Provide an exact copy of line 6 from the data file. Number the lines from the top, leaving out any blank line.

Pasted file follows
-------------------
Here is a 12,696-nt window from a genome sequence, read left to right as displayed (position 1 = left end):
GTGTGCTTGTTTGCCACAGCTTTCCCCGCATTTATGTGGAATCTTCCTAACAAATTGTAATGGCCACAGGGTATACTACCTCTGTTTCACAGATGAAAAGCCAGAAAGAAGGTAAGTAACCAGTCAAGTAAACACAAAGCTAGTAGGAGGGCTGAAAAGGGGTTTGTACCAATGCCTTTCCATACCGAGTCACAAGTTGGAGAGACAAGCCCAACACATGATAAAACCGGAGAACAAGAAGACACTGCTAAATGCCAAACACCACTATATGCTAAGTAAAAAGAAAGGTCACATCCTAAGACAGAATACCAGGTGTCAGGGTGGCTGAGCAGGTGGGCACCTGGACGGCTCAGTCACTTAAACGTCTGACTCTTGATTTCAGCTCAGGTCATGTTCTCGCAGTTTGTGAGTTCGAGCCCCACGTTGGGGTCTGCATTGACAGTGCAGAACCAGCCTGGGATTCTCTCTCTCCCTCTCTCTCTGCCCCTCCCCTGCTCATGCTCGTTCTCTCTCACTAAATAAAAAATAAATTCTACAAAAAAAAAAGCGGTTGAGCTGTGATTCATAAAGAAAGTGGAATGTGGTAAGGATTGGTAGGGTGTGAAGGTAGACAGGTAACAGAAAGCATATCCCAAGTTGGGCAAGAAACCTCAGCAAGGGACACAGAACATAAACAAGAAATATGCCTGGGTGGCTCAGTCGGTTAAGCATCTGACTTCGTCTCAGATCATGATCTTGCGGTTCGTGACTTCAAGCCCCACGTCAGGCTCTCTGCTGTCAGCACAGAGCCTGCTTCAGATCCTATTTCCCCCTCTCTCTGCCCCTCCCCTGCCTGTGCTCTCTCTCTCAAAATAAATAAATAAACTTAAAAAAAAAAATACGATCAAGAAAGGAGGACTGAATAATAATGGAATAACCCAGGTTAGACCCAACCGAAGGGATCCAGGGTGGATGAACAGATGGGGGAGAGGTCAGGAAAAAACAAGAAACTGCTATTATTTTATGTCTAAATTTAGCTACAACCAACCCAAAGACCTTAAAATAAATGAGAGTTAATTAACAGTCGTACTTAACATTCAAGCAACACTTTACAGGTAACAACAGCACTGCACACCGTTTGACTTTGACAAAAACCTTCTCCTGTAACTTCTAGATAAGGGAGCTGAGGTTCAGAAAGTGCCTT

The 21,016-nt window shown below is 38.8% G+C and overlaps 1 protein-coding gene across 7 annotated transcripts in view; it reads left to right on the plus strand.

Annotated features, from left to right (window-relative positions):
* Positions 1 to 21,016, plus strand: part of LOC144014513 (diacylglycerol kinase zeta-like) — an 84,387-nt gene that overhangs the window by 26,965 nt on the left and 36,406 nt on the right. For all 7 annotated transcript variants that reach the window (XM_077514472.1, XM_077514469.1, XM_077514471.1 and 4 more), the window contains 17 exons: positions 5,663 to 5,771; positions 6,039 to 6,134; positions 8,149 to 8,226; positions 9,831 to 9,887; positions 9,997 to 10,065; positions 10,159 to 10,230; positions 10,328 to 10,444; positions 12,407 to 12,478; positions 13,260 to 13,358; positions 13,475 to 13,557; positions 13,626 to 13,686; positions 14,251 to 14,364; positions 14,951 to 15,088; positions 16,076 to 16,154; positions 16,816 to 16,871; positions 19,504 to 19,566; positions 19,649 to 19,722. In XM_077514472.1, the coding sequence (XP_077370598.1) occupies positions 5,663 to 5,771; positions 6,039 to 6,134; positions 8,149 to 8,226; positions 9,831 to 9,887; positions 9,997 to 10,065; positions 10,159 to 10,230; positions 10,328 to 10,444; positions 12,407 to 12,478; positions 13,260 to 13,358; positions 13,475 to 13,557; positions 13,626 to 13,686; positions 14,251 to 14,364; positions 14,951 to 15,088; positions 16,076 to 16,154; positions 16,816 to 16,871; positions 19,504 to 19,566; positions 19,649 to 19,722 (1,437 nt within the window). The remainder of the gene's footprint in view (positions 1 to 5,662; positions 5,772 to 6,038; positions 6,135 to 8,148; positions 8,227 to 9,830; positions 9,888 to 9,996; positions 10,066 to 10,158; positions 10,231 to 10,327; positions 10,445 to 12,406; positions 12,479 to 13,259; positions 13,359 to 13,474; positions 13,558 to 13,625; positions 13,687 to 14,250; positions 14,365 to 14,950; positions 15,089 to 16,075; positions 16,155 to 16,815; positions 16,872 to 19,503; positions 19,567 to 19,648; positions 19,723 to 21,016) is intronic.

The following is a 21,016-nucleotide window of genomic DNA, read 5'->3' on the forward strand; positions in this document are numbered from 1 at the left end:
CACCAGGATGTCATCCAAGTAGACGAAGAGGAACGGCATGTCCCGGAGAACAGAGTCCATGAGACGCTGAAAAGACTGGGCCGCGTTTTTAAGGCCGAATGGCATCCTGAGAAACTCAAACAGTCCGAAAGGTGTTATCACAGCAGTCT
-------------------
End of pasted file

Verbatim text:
The following is a 21,016-nucleotide window of genomic DNA, read 5'->3' on the forward strand; positions in this document are numbered from 1 at the left end: